December 8:  The InSight Campaign sponsored an interfaith peace service at St. Martha's in Uniondale, commemorating the anniversaries of mass killings on the Long Island Rail Road and at Sandy Hook Elementary School, in Newtown, Connecticut. (Here's Newsday's coverage of the event. And PCUSA is now carrying on its website this account of the InSight Campaign's origins and efforts.)

In addition:

Agnes Kelly chaired monthly meetings at Our Lady of the Miraculous Medal in Wyandanch. The group supported activities related to immigration, reducing gun violence and voter registration. 

We mailed two issues of Peaceworks to members and sent mailings to all Long Island parishes on peace issues.

We co-sponsored events and activities organized by Long Island Alliance for Peaceful Alternatives, Long Island Jobs with Justice, Long Island Interfaith Council, Long Island Immigrant Alliance, Our Lady of the Miraculous Medal, and the Unitarian Universalist Congregation at Shelter Rock.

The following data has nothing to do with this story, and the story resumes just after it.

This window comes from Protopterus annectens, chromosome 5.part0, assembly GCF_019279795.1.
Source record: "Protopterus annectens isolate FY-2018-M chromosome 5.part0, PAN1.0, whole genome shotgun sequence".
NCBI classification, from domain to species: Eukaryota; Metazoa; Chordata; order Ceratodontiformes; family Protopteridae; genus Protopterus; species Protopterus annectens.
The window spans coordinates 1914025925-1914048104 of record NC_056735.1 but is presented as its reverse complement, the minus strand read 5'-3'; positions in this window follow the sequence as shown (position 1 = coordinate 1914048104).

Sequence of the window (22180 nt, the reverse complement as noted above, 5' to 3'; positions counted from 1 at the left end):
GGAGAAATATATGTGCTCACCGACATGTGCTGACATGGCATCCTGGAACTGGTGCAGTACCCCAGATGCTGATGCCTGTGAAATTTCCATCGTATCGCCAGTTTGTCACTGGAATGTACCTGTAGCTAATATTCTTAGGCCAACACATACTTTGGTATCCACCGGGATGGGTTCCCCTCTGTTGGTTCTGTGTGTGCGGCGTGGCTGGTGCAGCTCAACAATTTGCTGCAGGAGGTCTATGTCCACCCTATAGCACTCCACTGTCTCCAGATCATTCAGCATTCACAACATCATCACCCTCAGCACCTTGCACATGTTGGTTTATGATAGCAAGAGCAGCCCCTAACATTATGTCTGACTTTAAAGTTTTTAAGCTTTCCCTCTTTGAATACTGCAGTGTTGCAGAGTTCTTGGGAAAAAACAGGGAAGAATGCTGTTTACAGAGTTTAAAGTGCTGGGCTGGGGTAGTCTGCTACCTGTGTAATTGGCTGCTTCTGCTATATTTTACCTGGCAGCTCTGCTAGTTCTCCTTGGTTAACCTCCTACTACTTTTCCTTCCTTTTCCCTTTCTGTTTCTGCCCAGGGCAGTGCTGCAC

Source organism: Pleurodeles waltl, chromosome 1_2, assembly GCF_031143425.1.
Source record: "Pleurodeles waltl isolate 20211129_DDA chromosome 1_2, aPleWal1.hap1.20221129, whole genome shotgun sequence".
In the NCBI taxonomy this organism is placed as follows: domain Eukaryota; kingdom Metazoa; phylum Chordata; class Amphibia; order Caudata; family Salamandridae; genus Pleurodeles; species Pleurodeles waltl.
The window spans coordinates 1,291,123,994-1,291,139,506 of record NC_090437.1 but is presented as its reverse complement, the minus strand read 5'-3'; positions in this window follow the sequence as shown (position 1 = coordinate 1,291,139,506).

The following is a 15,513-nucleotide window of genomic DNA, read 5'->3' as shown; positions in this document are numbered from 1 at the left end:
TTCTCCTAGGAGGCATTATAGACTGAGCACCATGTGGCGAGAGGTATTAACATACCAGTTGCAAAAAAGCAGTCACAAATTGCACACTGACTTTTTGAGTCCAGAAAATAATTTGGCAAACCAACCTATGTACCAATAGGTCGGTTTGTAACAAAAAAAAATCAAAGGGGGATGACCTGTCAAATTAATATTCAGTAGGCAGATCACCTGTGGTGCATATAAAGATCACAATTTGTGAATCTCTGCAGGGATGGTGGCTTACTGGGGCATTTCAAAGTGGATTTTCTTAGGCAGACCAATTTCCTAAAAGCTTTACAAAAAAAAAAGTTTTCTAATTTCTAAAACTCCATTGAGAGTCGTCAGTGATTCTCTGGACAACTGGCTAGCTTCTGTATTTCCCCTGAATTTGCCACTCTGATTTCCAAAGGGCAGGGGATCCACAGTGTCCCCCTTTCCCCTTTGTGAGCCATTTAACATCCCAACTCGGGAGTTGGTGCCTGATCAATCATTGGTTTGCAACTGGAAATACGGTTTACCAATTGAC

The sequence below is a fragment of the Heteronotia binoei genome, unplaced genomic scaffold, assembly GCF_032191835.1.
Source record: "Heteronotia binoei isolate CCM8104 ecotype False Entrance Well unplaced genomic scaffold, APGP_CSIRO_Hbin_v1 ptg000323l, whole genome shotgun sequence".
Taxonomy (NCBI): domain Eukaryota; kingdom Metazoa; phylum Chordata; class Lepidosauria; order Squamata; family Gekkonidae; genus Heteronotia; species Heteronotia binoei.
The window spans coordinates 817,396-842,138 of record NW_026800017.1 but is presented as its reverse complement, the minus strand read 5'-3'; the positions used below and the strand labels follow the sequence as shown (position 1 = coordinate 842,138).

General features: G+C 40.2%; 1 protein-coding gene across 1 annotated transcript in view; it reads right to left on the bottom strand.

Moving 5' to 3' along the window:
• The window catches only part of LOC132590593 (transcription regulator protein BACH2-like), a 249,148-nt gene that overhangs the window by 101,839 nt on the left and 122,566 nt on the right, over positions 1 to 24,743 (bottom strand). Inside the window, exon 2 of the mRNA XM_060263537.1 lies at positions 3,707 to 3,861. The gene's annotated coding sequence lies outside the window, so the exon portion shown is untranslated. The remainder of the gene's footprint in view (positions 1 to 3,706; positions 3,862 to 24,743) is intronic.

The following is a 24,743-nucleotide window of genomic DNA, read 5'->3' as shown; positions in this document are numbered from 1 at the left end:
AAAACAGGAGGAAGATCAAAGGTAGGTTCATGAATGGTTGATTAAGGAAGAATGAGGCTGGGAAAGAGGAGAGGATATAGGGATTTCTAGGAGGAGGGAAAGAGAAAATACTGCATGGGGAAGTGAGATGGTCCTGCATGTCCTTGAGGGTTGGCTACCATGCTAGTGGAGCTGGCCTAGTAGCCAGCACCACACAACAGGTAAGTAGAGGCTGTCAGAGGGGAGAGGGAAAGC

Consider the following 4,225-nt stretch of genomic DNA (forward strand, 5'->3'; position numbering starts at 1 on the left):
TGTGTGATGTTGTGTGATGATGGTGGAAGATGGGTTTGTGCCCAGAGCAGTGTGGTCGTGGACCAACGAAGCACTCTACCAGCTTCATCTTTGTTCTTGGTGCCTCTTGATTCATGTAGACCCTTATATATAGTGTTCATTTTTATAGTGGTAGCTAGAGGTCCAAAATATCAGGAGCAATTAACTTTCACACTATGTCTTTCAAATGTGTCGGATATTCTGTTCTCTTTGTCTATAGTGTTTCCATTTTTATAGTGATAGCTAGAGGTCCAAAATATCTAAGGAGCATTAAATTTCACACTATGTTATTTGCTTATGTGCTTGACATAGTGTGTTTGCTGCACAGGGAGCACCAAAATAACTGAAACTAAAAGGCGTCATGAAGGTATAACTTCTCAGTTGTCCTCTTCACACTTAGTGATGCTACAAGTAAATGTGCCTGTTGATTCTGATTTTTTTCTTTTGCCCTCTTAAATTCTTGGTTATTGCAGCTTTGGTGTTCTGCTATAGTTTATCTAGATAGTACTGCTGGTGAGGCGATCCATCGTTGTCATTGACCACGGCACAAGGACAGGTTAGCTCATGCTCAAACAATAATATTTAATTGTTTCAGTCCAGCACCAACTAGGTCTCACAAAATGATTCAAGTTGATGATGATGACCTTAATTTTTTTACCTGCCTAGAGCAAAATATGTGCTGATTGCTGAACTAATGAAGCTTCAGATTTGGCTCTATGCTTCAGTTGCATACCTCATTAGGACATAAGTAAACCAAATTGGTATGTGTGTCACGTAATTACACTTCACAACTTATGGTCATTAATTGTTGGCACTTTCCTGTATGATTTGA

We further developed our website,

Three council members received awards for their contributions to peace and justice communitiesBob Keeler, from CARECEN; Sister Mary Beth Moore, SC, from the Sisters of Charity of Halifax; and Martin Melkonian, from the Long Island Alliance for Peaceful Alternatives.




Pope Francis Makes it Clear:
Our Economy Hurts the Poor


In case you haven't noticed, Pope Francis is making a lot of news. The latest example, just in time for Thanksgiving, is his Apostolic Exhortation, "Evangelii Gaudium," or "The Joy of the Gospel." As usual, our pope does not dance gingerly around issues or bury his message in doublespeak. He says very clearly that the world's economic system is failing the poor. Here's one sample of his prose: "How can it be that it is not a news item when an elderly homeless person dies of exposure, but it is news when the stock market loses 2 points?" And there's this: "I prefer a Church which is bruised, hurting and dirty because it has been out on the streets, rather than a Church which is unhealthy from being confined and from clinging to its own security." To read the full document, go to the Vatican website here.